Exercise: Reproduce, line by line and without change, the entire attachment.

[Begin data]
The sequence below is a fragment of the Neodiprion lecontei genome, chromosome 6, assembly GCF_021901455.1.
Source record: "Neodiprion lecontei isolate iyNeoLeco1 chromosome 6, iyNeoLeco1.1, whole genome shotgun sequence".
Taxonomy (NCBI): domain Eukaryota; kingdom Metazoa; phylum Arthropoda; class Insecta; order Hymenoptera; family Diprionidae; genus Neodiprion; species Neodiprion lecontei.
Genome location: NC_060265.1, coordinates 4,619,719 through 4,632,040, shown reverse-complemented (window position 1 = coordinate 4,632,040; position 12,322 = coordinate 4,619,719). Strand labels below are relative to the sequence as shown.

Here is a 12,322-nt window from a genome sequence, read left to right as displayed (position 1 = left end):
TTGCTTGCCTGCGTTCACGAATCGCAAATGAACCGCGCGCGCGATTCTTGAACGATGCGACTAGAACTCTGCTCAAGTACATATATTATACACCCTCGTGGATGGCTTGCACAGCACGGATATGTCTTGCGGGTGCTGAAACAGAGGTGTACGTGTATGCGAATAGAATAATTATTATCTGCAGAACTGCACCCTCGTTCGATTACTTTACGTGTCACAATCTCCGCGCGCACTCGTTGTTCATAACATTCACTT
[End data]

The sequence below is a fragment of the Neodiprion lecontei genome, chromosome 6, assembly GCF_021901455.1.
Source record: "Neodiprion lecontei isolate iyNeoLeco1 chromosome 6, iyNeoLeco1.1, whole genome shotgun sequence".
Taxonomy (NCBI): domain Eukaryota; kingdom Metazoa; phylum Arthropoda; class Insecta; order Hymenoptera; family Diprionidae; genus Neodiprion; species Neodiprion lecontei.
Genome location: NC_060265.1, coordinates 4,619,719 through 4,632,040, shown reverse-complemented (window position 1 = coordinate 4,632,040; position 12,322 = coordinate 4,619,719). Strand labels below are relative to the sequence as shown.

Here is a 12,322-nt window from a genome sequence, read left to right as displayed (position 1 = left end):
TTGCTTGCCTGCGTTCACGAATCGCAAATGAACCGCGCGCGCGATTCTTGAACGATGCGACTAGAACTCTGCTCAAGTACATATATTATACACCCTCGTGGATGGCTTGCACAGCACGGATATGTCTTGCGGGTGCTGAAACAGAGGTGTACGTGTATGCGAATAGAATAATTATTATCTGCAGAACTGCACCCTCGTTCGATTACTTTACGTGTCACAATCTCCGCGCGCACTCGTTGTTCATAACATTCACTT